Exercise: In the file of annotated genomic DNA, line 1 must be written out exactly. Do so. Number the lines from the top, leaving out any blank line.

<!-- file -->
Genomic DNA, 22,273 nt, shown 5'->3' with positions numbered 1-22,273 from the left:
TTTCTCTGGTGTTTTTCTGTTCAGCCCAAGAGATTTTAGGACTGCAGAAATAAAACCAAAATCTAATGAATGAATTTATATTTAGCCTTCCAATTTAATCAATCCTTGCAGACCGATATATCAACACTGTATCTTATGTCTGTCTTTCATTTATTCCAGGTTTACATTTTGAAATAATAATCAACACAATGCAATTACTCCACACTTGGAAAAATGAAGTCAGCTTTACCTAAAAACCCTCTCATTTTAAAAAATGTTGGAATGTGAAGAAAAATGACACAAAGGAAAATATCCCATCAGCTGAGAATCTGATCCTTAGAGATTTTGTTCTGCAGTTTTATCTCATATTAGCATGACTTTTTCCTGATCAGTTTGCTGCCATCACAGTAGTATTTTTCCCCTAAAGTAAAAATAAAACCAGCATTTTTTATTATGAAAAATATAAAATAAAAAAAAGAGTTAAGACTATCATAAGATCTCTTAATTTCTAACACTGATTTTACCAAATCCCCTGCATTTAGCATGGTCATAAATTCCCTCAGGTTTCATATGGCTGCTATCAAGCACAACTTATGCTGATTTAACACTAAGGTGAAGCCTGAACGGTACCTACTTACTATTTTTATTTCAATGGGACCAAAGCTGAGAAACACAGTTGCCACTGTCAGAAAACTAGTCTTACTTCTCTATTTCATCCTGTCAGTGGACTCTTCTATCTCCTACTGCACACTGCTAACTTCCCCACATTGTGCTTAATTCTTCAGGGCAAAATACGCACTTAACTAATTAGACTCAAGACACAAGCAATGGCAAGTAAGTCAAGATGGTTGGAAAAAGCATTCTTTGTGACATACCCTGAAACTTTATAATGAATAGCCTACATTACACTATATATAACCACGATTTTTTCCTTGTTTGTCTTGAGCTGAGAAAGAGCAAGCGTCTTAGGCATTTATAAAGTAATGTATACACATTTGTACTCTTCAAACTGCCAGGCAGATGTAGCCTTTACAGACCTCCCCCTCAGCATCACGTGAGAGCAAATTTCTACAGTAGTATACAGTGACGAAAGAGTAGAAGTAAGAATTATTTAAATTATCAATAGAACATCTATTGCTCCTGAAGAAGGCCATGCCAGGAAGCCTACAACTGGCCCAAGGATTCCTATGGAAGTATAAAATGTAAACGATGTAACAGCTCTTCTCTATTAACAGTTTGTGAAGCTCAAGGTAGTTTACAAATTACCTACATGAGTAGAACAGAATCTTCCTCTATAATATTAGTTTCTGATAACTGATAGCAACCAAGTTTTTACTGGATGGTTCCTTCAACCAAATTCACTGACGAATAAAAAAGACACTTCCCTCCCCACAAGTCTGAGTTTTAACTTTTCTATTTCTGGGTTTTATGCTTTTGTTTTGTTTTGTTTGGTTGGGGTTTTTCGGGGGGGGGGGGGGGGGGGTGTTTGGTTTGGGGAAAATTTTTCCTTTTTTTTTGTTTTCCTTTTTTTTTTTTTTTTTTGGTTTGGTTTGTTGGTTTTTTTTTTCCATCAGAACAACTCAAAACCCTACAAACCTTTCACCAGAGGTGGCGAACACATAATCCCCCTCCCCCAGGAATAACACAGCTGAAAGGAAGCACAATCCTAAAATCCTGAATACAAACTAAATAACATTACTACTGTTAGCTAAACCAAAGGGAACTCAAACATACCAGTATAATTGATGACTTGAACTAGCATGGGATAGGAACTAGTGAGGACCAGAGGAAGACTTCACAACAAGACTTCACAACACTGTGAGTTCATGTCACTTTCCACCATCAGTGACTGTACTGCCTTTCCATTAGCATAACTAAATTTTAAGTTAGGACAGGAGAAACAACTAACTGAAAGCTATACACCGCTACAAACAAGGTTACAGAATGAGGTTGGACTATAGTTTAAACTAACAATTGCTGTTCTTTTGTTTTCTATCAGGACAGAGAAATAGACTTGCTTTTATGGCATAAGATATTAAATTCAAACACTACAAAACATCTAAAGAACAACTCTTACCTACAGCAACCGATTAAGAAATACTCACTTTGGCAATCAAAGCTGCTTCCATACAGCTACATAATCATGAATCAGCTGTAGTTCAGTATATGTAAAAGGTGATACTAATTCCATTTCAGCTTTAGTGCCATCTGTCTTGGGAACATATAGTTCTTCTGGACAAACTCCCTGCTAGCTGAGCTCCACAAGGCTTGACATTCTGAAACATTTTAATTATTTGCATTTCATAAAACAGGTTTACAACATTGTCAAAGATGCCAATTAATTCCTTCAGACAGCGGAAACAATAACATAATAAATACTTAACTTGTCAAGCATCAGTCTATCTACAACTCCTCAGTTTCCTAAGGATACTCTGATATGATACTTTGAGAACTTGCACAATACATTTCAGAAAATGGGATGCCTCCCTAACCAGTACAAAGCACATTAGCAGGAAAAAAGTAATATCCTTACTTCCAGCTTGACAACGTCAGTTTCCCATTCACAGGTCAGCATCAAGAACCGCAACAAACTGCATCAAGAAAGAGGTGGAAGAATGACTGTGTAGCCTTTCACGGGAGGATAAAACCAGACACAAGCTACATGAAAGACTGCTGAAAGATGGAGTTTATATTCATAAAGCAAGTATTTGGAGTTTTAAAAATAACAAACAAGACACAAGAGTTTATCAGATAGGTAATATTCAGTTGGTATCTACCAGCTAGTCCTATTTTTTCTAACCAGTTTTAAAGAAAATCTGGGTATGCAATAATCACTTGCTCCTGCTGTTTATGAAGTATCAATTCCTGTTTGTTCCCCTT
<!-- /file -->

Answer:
Genomic DNA, 22,273 nt, shown 5'->3' with positions numbered 1-22,273 from the left: